Ellis tells his story in a unique voice that I recognize. I am reminded of the eldedly people in my life whose stories have no real beginning, middle or end. They look at everything as if it was yesterday and they contemplate life’s events and the impact each event may have had on their lives.
Is it obvious that Ellis has many regrets to the reader?
Why is he in prison? And why does he start his story just as he gets out of prison?
Does the changes in times ( Ellis as a boy,a young man, a married man and an old man)contribute to the overall climate or tone of the story? Is our lives a linear progression? Or could that one mistake that happened 20-30 years previous be the ultimate cause for our current state?
Finally, what is it about Ellis’ wife (Susan) that others see but Ellis does not? She is treated poorly by many people in the beginning of the book. The boys at the fair ground, the ladies she works for talk to her rudely.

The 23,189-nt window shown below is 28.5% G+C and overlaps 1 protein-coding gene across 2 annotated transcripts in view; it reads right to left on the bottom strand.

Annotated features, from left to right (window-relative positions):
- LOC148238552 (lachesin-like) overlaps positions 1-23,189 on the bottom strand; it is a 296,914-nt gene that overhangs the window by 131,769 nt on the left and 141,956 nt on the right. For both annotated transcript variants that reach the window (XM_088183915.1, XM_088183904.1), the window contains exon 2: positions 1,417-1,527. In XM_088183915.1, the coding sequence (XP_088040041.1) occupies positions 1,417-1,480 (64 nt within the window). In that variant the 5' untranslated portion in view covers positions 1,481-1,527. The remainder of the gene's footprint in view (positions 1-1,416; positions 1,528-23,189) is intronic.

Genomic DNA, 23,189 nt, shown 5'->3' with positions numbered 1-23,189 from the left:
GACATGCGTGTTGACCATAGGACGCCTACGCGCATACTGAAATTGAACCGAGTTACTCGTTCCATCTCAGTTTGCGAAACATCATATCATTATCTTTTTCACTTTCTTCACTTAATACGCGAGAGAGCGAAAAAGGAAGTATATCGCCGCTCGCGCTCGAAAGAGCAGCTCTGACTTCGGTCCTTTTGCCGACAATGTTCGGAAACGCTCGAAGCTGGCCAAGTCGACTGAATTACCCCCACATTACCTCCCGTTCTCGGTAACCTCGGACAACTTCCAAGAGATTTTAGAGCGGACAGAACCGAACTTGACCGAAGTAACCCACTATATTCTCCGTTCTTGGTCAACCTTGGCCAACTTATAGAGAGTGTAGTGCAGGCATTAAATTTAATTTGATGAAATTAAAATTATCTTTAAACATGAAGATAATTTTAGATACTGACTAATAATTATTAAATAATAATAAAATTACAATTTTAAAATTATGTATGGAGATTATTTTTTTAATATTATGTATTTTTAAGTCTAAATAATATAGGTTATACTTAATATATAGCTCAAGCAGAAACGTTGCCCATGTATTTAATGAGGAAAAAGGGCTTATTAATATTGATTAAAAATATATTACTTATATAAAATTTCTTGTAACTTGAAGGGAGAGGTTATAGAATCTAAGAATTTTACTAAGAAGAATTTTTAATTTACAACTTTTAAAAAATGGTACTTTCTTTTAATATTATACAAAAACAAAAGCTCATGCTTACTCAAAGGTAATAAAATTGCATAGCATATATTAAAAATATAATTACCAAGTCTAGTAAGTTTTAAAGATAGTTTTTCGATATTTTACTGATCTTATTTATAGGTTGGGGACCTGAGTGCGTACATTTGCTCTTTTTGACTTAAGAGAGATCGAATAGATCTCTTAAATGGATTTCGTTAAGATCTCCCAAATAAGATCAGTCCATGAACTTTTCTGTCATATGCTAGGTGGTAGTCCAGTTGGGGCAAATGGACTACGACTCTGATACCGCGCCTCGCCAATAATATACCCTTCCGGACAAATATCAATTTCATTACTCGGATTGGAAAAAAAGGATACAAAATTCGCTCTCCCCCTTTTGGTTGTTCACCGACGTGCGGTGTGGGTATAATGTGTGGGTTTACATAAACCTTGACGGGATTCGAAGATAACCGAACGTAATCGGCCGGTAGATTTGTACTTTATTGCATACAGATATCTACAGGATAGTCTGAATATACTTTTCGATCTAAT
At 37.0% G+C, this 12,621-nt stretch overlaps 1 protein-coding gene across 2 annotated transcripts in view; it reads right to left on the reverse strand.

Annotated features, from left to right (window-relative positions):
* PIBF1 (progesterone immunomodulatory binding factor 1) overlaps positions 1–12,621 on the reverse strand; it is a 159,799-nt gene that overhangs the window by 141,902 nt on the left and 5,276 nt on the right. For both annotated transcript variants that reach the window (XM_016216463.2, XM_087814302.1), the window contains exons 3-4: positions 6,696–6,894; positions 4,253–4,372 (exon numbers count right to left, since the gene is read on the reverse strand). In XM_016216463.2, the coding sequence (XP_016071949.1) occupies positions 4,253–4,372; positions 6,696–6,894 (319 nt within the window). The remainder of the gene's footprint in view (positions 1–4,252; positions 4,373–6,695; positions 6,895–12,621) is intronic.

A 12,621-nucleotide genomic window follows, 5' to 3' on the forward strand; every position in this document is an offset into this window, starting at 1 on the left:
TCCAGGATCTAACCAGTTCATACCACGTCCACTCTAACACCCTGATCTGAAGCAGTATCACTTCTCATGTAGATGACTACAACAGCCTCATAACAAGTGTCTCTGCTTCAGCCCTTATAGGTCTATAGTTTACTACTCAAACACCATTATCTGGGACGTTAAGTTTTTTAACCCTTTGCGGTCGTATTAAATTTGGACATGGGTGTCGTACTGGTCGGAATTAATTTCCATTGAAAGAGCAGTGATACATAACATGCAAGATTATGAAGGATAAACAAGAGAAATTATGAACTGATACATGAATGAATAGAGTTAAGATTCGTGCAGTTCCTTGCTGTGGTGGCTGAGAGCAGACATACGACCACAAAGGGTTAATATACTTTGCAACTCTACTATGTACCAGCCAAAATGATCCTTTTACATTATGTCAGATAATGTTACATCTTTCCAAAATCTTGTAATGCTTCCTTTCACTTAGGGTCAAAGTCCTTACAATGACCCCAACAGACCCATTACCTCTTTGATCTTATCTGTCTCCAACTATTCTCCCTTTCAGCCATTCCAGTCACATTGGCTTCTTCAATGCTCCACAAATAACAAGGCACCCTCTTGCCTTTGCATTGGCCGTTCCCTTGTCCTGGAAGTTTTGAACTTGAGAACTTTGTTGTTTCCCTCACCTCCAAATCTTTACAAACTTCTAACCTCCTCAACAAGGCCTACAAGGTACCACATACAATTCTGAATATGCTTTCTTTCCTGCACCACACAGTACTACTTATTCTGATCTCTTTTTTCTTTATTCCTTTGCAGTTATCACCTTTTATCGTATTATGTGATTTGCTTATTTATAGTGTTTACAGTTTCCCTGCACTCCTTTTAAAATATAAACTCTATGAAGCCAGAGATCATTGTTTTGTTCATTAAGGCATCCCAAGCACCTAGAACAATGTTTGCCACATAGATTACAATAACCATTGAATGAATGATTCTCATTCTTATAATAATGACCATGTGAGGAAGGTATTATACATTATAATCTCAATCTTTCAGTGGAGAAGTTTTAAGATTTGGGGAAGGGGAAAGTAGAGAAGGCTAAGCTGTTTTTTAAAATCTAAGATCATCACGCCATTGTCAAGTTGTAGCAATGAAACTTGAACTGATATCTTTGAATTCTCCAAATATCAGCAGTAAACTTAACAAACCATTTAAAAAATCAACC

Ellis has no family or friends and Susan seems to have no family and friends. I am hyper-aware of their isolated life. They have the neighbor and eventually WD–but there seem to be no other close connections.
I am impressed with the way the author shows the separation between races–and the separation between the classes of people. The chapter where the hog is slaughtered and roasted is a cleverly crafted scene that shows that race was not the only thing that separated people. Even the little white girl could not sit on the porch steps of Mr. Stillwell’s house. With just a look Mr. Stillwell was able to communicate to the mother that the child was in the wrong place.
Does anyone have any thoughts on the title “Sweet Everlasting?” I know that it is a wild flower–but the title to me has a biblical tone.
Check out this link if you want more information about the author: